Tim Tebow's baseball showcase set for Aug. 30 in Los Angeles

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Tim Tebow, right, with Dwyane Wade at a 2012 New York Yankees game (AP)
Tim Tebow with Dwyane Wade at a 2012 New York Yankees game (AP)

Even before he took an NFL snap, there were many who believed that Tim Tebow might be better suited as a fullback or H-back-type player if he wanted to have a career in the league. Once Tebow was drafted and he struggled as a signal-caller – he couldn’t make decisions quick enough and he was inaccurate – the calls for him to switch positions, or maybe try his hand in the Canadian Football League, only grew louder.

But Tebow refused. It was quarterback or nothing. So nothing it is; Tebow spent training camp with the New England Patriots in 2013 and the Philadelphia Eagles in 2015, but the 2010 first-round pick hasn’t played a meaningful snap in the league since 2012.

So now Tebow has turned his attention to baseball. He hasn’t played the game since his junior year of high school over a decade ago, but he’s been working out on the diamond, and feels he’s ready to try out for teams.

On Tuesday, multiple reporters tweeted that Tebow will hold a showcase in Los Angeles on Aug. 30, and there’s enough curiosity in what the now-29-year-old Tebow can do that more than 20 Major League Baseball teams are confirmed to be sending personnel to watch the workout.

Tebow is of course willing to pursue whatever he’d like, and if he can find folks willing to indulge him, all the better. But as noted by The MMQB’s Albert Breer, it’s curious that after refusing to consider other positions and options with the sport (we assume) is his first love, Tebow is now willing to grind it out in baseball.

If he’s signed, Tebow isn’t just going to jump onto a Major League roster; he’ll be in the minors, the antithesis of glamour. In the NFL, games are played in front of 65,000 fans, teams travel to road games on chartered planes and have police escort their buses from hotel to stadium.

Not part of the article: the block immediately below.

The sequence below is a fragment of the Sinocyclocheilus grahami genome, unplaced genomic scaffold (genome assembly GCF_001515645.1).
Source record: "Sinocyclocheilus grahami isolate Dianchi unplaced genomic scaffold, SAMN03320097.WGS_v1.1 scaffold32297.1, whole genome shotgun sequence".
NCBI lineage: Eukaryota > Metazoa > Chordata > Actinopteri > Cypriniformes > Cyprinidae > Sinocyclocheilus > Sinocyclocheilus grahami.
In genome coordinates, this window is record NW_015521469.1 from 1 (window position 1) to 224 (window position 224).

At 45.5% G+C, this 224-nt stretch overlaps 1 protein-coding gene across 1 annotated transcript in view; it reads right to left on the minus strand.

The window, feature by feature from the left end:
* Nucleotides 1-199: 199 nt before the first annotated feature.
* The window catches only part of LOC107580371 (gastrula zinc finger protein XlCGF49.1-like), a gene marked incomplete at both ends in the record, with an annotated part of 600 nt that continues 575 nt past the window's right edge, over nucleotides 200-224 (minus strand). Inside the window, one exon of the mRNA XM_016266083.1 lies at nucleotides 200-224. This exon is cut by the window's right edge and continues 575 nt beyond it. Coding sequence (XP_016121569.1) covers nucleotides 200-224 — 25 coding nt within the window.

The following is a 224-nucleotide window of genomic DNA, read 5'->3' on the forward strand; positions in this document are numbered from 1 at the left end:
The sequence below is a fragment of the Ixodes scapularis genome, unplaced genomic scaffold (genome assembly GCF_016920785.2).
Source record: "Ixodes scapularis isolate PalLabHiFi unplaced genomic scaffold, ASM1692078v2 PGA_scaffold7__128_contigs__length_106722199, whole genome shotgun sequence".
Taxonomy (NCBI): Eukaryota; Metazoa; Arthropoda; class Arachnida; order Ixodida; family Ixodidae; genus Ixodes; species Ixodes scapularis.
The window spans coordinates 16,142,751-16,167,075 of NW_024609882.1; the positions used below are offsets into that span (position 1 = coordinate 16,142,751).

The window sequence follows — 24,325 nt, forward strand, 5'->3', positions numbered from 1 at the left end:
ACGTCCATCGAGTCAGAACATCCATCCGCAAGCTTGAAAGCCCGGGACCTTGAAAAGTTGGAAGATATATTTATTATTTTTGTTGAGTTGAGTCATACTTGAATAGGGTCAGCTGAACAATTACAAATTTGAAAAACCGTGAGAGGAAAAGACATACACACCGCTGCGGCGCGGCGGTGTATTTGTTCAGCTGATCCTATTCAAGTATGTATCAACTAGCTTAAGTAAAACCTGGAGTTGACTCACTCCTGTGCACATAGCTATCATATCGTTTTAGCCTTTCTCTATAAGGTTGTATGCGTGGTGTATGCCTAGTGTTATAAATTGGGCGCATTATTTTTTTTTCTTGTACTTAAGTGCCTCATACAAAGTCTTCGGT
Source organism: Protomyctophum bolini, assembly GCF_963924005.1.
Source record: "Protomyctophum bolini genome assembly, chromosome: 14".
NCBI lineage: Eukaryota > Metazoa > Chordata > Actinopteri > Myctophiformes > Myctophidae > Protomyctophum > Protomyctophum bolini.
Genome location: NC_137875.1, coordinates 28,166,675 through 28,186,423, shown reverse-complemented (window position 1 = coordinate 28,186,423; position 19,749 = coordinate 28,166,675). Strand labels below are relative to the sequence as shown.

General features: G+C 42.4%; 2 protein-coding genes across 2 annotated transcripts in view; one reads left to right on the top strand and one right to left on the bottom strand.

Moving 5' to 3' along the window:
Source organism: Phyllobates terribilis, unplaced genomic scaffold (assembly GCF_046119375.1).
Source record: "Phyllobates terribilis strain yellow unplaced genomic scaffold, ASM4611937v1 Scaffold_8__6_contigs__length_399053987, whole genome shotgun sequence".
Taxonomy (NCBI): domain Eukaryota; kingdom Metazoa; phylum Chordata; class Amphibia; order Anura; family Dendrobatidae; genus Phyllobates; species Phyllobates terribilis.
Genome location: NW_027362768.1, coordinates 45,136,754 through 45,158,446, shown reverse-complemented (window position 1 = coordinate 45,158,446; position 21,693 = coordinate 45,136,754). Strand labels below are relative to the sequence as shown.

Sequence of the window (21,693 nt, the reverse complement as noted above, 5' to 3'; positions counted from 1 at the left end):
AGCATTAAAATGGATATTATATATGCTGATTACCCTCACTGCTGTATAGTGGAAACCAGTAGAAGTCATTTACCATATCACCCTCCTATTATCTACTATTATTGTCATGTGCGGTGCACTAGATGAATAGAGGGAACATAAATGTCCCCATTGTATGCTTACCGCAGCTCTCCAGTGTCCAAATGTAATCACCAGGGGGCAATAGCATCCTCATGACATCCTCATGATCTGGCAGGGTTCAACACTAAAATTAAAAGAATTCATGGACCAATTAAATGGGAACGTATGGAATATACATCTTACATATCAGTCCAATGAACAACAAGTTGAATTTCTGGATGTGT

That’s not life in the minors. Tebow is from Florida and played in the SEC with the Florida Gators, so let’s say the Tampa Bay Rays sign him. Their advanced Single-A team is the Charlotte Stone Crabs in Port Charlotte, Fla., in the Florida State League. That means traveling all over his home state, to cities like Bradenton and Dunedin, and the biggest stadium is 11,000 seats for the Tampa Yankees.

Assume the Rays place Tebow with their Double-A team, the Montgomery (Ala.) Biscuits. The Biscuits are in the Southern League. You know the other teams in the Southern League? The Chattanooga (Tenn.) Lookouts, the Biloxi (Miss.) Shuckers and the Pensacola (Fla.) Blue Wahoos, among other teams. Again, biggest stadium is 11,000 seats. And the bus rides are a lot longer.

Keep in mind, too, those leagues wrap up their respective regular seasons by Sept. 5, though maybe he will play in the Arizona Fall league.

For the teams interested in Tebow, signing him is worth it if you believe that he’ll help boost attendance. That makes business sense.

Maybe Tebow is prepared for the reality of life as a minor leaguer. It seems odd that he wouldn’t change positions in football but now he’s all in on a baseball career that will almost certainly start in some small city, in front of small crowds, with a paltry per diem as he spends hours and hours on a bus between series.